Tuesday, March 31, 2020

Sleepy John Estes was More than Music

[Originally published by Delores Ballard as "A Blind Bluesman's Music: A Heart Of Soul--Sleepy John's Been Places But Only His Songs Matter," Jackson (TN) Sun, November 17, 1974.

Sleepy John Estes at his home in Haywood County, TN

Blues. Soft, sad-sweet blues, nail-you-to-the-wall blues...two old men, a guitar, with four strings and a Hohner Marine Band harmonica. 

The afternoon wind, rising, chilling, tears the blue notes into fragments, blows them away over the sagging porch of Sleepy John Estes' dilapidated shack.

TOO CHILLED to frolic, an assortment of children build themselves a cocoon of old overcoats in the thin sunlight beyond the shadow of the house where Sleepy John is wailing and Hammy Nixon is beating the rundown heel of his shoe into the hard-packed earth: 

"I met Corinna 'way cross the sea 
I met Corinna 'way cross the sea 
She didn't write me no letter
She didn't care for me."

Their voices cross over, blend, harmonize. Sleepy John carries it alone while Hammy fishes a kazoo from his pocket and hums a saucy, horn-like sound through it. Then the harmonica again. Always, their voices are together. John's high and Hammy's low, when they reach the chorus.

There is nothing in this Haywood County afternoon setting to indicate that Sleepy John Estes, blind of eye and bony of limb, making music on an over-the-hill guitar, is an internationally famous blues singer. 

The house is a hovel. smelling bad and inadequately heated, overrun with children. A lone car, standing in front, has four flat tires and one door is propped open. A three-year-old is using it as a playhouse. The yard is a catch-all for refuse. 

"He makes good money," says a Brownsville friend of Sleepy John Estes, "but he lives in filth. People go wild over him everywhere else, but here...well, the young people get a little disgusted with him because he won't try to better himself."

SLEEPY JOHN, at 74, is the proverbial prophet without honor in his own home. He's little else in local estimation save a poor old black man who won't change his ways. 

But at the Newport Jazz Festival, or on the campus of a middlewestern university, or in Norway, John and his "harp-man" Hammy Nixon are a sensation — genuine, gutsy, low-down dirty bluesmakers, two of a remaining few, a vanishing breed. 

Sleepy John has come a long way to nowhere. From his beginnings as a musician with a streetcorner jug band to his present paradoxical state of nobody at home, star away from home, he has been an integral part of American blues. Hammy Nixon has been with him most of the way. 

"I was real young, around 11 years old, an' John came up and played at one of the ole picnics they used to have, you know...I was tryin' to blow harp a little and he wanted me to help him. Went to Memphis an Arkansas and he finally got me on tour. Then we went to hoboin'... hoboin' on them freight trains, and was that a life! We had a lot of fun — he could see, then..."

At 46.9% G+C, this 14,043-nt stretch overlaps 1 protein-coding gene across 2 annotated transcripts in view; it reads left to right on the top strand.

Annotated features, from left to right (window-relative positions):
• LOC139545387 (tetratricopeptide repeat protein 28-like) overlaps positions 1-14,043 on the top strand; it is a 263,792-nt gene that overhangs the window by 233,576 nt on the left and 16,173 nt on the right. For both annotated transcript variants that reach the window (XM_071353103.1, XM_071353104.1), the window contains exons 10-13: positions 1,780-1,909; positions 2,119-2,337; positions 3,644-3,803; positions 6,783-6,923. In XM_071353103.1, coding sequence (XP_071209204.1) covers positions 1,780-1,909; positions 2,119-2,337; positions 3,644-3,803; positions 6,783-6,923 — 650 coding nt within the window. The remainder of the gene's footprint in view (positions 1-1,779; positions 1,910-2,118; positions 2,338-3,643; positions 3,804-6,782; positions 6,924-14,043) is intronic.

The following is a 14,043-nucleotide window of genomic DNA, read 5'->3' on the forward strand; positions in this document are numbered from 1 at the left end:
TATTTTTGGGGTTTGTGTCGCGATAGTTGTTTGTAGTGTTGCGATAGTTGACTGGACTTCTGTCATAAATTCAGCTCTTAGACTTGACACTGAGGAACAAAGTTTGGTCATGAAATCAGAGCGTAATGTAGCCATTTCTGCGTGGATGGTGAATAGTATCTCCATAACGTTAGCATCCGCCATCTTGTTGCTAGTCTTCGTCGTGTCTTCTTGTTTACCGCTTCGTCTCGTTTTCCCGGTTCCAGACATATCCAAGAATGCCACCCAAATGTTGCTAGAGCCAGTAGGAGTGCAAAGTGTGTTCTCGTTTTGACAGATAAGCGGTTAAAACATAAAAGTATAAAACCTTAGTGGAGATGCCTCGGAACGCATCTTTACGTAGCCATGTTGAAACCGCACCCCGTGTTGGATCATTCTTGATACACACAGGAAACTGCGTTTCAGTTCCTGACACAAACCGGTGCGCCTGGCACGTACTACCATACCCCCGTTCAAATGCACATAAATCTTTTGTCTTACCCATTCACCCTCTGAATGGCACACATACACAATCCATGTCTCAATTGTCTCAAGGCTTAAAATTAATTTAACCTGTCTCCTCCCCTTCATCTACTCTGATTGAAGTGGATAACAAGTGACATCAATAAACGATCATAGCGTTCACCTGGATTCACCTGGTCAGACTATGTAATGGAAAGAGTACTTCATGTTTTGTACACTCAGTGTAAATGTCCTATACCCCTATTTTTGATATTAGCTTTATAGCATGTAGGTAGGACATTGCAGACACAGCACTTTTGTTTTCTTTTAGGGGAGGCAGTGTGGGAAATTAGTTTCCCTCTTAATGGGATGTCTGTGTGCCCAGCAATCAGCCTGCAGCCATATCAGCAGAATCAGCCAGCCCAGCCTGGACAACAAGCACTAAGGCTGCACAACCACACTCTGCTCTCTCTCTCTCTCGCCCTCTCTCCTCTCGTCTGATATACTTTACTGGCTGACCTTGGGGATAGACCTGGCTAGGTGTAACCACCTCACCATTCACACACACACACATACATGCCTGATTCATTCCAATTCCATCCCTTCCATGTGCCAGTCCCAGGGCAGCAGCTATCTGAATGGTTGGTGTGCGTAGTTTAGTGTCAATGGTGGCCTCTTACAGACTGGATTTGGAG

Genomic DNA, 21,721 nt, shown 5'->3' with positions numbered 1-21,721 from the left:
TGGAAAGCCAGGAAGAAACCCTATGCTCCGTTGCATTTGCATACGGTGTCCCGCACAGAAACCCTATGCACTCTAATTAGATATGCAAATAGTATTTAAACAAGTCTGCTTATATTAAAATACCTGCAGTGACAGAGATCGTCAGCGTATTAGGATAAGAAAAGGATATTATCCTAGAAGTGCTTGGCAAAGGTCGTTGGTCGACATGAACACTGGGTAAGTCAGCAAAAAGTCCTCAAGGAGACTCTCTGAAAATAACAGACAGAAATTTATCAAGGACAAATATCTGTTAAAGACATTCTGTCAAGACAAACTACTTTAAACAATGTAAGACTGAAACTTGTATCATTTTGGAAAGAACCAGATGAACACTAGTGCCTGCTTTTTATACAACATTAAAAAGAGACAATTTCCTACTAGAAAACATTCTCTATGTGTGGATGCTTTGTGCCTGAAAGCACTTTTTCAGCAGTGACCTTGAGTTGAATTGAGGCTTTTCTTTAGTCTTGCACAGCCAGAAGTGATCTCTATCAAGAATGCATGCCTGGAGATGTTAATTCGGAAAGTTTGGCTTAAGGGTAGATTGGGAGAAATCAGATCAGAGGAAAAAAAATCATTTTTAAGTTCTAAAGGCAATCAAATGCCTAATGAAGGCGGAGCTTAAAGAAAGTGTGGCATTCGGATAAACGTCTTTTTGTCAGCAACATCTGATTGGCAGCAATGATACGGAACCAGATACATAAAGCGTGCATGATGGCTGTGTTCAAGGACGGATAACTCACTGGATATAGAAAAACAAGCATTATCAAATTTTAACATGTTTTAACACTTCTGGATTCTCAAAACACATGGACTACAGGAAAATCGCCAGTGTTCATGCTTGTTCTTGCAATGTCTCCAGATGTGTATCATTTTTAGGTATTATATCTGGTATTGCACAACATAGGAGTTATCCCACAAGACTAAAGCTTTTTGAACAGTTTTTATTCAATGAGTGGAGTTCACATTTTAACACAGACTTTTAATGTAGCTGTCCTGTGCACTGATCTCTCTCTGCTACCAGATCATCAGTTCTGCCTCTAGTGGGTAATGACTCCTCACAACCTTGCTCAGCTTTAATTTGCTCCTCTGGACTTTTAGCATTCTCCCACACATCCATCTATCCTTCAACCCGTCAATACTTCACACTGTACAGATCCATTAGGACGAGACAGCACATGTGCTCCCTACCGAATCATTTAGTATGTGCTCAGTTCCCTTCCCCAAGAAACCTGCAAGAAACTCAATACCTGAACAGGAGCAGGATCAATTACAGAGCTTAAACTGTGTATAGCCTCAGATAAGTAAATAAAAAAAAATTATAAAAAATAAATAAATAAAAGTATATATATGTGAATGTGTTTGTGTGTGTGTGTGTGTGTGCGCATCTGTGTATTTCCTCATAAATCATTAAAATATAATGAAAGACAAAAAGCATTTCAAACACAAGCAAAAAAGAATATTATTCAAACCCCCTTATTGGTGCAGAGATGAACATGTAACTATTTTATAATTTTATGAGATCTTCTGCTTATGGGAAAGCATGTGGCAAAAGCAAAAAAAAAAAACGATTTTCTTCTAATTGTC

John is hazy about the loss of his sight, thinks it began deteriorating after he was hit in the eye with a piece of glass "back when there was nothin' to do for it but bathe it in saltwater and go home." 

He went completely blind about 1959. 


"I started in music about eight years old...place called Lauderdale County, near Ripley. I listened to music and thought I'd make me some. So I took an old seegar box and the broomwire off the broom...there was this fellow across the field that knew how to bring a guitar-sound from the string. and he learned me how to tune it. 

"Since I got so I couldn't see, why. I still hear it in my head. I make up the sounds in my head then I make 'em on the guitar until they match up."

Grizzled and skinny. John wears a shabby tweed coat, a battered plush black hat. When he sings, they become symbols. The ugly clothes, the ugly house, the cold winter wind, all blur together in the haunting indigo of John's soul-wail: 

"I thought my baby loved to lay in bed with me, 
But now I don't know where my baby be." 

John and Hammy are between flights. Five weeks ago they came home from Norway. Now, they're booked for Tokyo. 

"We leave Monday," Hammy says, "to stop over in Chicago and play an anniversary celebration for a friend of ours. Man, he was low when he found him, sleepin' on the concrete floor. Now he owns four record stores and has so much he can't keep up with it all. Seems like everybody we started with has come to the top of the well — they're all in the money but us. 

"Anyhow, after that stopover in Chicago, we're goin' on to Jay-pan ( Japan )." 

John and Hammy haven't come to the top of the well, but they remember good times...in Memphis. when famous soul-singer Bessie Smith and her sister Mamie and blues singer Memphis Minnie "were all there together, an' we had a good time!"

"AN' WE'VE TRAVELED some. All the places I've been, I guess Frankford (Frankfurt), Germany was best. The people an' food an' everything suited me better...seemed mo' like home." 

Travel and appearing with Howlin Wolf and B .B. King and Bobby Blue Bland, however, are not what it's all about for Sleepy John. It's music. 

"Music...seems like it takes effect on me. When I'm alone, it's company to me. An' when I make music for other people. it makes me feel better."